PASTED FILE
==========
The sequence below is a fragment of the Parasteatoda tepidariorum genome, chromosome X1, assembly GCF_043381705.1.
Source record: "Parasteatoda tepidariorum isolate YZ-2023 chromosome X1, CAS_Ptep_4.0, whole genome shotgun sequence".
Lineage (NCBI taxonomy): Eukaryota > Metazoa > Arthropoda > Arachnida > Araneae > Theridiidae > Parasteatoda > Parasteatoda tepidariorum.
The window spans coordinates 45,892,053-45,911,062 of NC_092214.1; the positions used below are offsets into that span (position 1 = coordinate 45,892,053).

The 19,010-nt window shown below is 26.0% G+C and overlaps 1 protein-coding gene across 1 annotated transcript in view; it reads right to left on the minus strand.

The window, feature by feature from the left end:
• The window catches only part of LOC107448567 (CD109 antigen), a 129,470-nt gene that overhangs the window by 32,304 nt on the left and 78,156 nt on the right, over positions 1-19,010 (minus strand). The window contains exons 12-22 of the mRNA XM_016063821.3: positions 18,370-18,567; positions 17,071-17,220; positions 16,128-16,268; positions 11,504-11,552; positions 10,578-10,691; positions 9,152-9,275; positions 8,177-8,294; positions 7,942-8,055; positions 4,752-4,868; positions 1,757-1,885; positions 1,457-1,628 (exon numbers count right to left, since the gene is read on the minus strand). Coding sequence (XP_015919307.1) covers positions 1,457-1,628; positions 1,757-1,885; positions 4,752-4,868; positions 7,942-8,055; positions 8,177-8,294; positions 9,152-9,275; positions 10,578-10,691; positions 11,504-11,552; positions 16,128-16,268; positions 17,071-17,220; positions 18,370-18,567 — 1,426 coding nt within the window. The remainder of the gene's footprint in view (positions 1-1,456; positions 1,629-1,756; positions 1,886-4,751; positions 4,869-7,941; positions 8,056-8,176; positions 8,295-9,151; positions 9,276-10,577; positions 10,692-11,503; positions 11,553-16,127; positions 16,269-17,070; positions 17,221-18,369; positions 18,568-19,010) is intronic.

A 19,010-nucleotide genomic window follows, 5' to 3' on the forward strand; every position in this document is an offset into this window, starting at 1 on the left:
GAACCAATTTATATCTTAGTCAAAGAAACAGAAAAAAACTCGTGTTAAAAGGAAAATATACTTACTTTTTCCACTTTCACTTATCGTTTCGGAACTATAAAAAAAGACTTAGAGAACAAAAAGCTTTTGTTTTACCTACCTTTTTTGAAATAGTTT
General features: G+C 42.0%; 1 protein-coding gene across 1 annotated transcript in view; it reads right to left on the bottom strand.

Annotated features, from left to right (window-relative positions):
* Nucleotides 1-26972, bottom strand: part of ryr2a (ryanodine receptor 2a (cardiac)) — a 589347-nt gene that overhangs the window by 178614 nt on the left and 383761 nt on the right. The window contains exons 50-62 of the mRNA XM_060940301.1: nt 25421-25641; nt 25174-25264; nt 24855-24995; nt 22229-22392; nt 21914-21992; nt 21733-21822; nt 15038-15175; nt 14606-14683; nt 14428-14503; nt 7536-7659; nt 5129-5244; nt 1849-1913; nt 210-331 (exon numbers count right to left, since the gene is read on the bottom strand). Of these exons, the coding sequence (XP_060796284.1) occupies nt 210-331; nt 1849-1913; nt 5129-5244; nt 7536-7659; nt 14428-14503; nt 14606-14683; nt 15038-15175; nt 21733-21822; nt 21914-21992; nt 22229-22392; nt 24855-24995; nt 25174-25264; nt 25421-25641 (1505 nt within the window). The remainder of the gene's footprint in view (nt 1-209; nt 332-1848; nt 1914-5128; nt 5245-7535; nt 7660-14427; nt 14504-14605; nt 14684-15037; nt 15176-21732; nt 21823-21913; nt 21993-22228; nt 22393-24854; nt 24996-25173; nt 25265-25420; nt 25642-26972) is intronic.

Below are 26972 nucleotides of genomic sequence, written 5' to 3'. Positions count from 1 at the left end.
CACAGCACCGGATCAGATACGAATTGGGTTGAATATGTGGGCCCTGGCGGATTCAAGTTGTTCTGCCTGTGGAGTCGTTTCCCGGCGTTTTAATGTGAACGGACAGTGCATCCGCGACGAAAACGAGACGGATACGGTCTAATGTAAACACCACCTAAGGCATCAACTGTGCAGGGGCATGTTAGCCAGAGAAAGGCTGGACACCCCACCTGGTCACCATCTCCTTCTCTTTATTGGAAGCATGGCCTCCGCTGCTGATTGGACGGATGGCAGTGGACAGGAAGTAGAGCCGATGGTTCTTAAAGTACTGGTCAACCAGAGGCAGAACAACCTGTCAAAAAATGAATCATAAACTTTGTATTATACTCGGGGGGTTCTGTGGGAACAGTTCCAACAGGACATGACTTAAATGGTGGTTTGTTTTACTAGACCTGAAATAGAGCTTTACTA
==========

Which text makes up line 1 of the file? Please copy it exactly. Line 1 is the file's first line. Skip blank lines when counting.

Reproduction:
The sequence below is a fragment of the Parasteatoda tepidariorum genome, chromosome X1, assembly GCF_043381705.1.